CAMBRIDGE, Mass. — Stroke patients who received robot-assisted therapy were able to regain some ability to use their arms, even if the stroke had occurred years earlier, according to a new study published online Friday in the New England Journal of Medicine.
The study, which examined the effectiveness of a class of robotic devices developed at MIT, indicates that in chronic stroke survivors, robot-assisted therapy led to modest improvements in upper-body motor function and quality of life six months after active therapy was completed; these improvements were significant when compared with a group of stroke patients who received the traditional treatment. Moreover, the robotic therapy — which involves a more intense regimen of activity than traditional stroke therapy — did not increase the total healthcare costs per stroke patient, and could make intensive therapy available to more people, say the researchers who led the study.
Hermano Igo Krebs, a principal research scientist in MIT’s Department of Mechanical Engineering, started developing the robotic system, dubbed MIT-Manus, more than 20 years ago.
The system is based on the principle that stroke patients benefit the most when they have to make a conscious effort during physical therapy. The patient grasps a robotic joystick that guides the patient’s arm, wrist or hand as he or she tries to make specific movements, helping the brain form new connections that will eventually help the patient re-learn to move the limb on his or her own.
How they did it: In the New England Journal of Medicine study, researchers at four VA hospitals — in Baltimore, Seattle, West Haven, Conn., and Gainesville, Fla. — compared the MIT-Manus system to a high-intensity rehab program delivered by a human therapist, which was designed specifically for this study.
Each group included about 50 patients, who were also compared with a group of 28 stroke patients who received so-called “usual care” — general health care and three hours per week of traditional physical therapy for their stroke-damaged limb.
Patients using the MIT-Manus system grasp a joystick-like handle connected to a computer monitor that displays tasks similar to those in simple video games. In a typical task, the subject attempts to move the robot handle toward a moving or stationary target shown on the computer monitor. If the person starts moving in the wrong direction or does not move, the robotic arm gently nudges his or her arm in the right direction.
“The ability to be interactive is critical,” says Krebs. “We program the robot to only give assistance as needed.”
Patients in the study received therapy three times a week for 12 weeks, and during each hour-long session, they made hundreds of repetitive motions with their arms. At the end of 12 weeks, tests revealed a small but statistically significant improvement in quality of life, and a modest improvement in arm function. When the subjects were tested again at 36 weeks, both the robot therapy group and intensive human-assisted therapy group showed improvement in arm movement and strength, everyday function and quality of life compared to the usual care group.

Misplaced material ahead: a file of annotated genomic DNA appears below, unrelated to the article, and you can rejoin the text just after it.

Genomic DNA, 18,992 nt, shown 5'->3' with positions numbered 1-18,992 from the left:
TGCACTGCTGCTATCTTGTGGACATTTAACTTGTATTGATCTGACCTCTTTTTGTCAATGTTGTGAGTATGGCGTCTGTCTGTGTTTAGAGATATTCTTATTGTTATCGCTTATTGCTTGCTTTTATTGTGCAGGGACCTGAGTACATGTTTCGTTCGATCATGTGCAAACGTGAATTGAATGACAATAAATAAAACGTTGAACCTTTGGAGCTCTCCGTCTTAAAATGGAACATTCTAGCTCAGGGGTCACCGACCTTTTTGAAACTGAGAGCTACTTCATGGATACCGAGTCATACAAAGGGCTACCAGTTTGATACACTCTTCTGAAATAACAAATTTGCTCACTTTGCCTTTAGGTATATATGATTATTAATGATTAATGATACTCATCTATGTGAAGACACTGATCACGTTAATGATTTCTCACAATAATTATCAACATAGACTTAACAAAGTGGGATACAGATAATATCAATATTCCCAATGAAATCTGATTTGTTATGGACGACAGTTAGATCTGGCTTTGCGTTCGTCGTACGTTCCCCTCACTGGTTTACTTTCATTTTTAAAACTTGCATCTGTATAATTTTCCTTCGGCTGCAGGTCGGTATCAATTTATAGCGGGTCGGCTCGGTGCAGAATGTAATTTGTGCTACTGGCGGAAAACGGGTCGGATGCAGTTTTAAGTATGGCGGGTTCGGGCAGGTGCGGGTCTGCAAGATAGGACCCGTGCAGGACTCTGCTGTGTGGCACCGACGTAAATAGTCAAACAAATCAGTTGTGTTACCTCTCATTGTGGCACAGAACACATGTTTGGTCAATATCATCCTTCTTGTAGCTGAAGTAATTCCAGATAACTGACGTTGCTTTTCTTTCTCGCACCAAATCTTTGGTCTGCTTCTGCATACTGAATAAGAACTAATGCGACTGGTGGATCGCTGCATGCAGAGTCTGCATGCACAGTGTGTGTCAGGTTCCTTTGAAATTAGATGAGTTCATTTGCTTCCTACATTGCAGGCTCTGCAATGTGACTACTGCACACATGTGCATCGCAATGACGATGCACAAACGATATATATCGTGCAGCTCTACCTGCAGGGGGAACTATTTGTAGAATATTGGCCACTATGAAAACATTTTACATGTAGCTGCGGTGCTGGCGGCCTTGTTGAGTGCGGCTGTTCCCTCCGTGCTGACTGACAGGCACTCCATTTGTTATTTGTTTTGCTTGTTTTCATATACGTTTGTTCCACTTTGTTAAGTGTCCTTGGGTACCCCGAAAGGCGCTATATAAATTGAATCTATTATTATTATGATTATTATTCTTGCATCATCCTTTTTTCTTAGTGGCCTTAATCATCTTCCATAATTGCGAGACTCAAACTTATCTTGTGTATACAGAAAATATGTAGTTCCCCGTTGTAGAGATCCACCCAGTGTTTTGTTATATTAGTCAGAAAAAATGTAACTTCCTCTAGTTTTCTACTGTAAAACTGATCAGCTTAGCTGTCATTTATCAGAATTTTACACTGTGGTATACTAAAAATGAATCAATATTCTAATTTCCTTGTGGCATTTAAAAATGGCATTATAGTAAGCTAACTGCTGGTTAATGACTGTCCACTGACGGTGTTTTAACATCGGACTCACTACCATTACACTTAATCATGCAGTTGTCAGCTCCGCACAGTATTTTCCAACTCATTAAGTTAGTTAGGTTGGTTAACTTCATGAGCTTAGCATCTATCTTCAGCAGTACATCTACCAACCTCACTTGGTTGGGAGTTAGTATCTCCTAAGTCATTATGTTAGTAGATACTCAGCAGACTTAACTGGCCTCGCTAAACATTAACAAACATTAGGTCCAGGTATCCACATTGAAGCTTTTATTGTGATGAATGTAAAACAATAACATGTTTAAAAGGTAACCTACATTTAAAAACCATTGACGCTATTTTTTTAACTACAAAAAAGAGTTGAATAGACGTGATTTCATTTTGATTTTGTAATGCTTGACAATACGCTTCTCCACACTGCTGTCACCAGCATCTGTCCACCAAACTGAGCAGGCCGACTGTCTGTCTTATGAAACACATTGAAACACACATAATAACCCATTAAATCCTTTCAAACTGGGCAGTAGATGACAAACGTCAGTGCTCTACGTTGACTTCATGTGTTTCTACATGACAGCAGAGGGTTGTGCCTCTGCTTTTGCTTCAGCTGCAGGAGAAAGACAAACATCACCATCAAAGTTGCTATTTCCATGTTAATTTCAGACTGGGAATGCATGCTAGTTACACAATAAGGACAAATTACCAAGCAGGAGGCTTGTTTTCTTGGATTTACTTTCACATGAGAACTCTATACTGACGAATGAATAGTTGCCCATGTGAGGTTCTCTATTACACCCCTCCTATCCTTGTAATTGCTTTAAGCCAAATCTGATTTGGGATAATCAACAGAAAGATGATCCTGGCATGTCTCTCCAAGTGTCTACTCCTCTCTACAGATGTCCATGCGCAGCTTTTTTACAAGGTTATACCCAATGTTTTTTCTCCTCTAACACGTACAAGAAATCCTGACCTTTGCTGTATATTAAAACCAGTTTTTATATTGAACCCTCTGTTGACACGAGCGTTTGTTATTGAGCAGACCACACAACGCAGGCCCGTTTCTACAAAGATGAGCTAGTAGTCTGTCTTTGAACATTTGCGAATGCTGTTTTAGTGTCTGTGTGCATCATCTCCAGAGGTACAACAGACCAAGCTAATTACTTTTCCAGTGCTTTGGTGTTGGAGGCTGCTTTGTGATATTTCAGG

The high-intensity interactive physical therapy offered to patients who did not receive robot-assisted therapy was developed specifically for comparison purposes for this study, and is not generally available. Furthermore, the physical demands on the therapist make it unlikely that it will ever be widely used.
“If you can get a therapist to work at that pace with a patient, certainly the benefits are roughly the same, and we showed this benefit when we designed this intensive comparison group, but it’s not practical,” says Krebs. “Robotics and automation technology are ideal for this kind of highly repetitive tasks. We’re using robotic technology to create a tool for the therapist to afford this kind of high intensity therapy while maintaining the therapist supervisory role, deciding what is right for a particular patient.”
Next steps: Krebs believes that once the robotic devices can be mass-produced, which he expects will occur within the next 10 years, the costs will drop enough that their use could become widespread. “What you have to do is make more of them, and that will drive down costs to a point where people can have them in their homes,” he says.
Krebs is now working with doctors to plan a study of patients with less severe impairments, who have had their strokes more recently. He believes those patients may show even more improvement with robotic therapy. He and his collaborators are also studying whether the MIT-Manus could help patients with cerebral palsy, multiple sclerosis and spinal cord injury.
Source: “Robot-Assisted Therapy for Long-Term Upper-Limb Impairment after Stroke,” New England Journal of Medicine. Albert Lo, Peter Guarino, Lorie Richards, Jodie Haselkorn, George Wittenberg, Daniel Federman, Robert Ringer, Todd Wagner, Hermano Krebs, Bruce Volpe, Christopher Bever, Dawn Bravata, Pamela Duncan, Barbara Corn, Alysia Maffucci, Stephen Nadeau, Susan Conroy, Janet Powell, Grant Huang and Peter Peduzzi. April 16, 2010.
Funding: Veterans Affairs Cooperative Studies Program and Rehabilitation Research and Development Service.
contact: Jen Hirsch – MIT News Office
written by: Anne Trafton, MIT News Office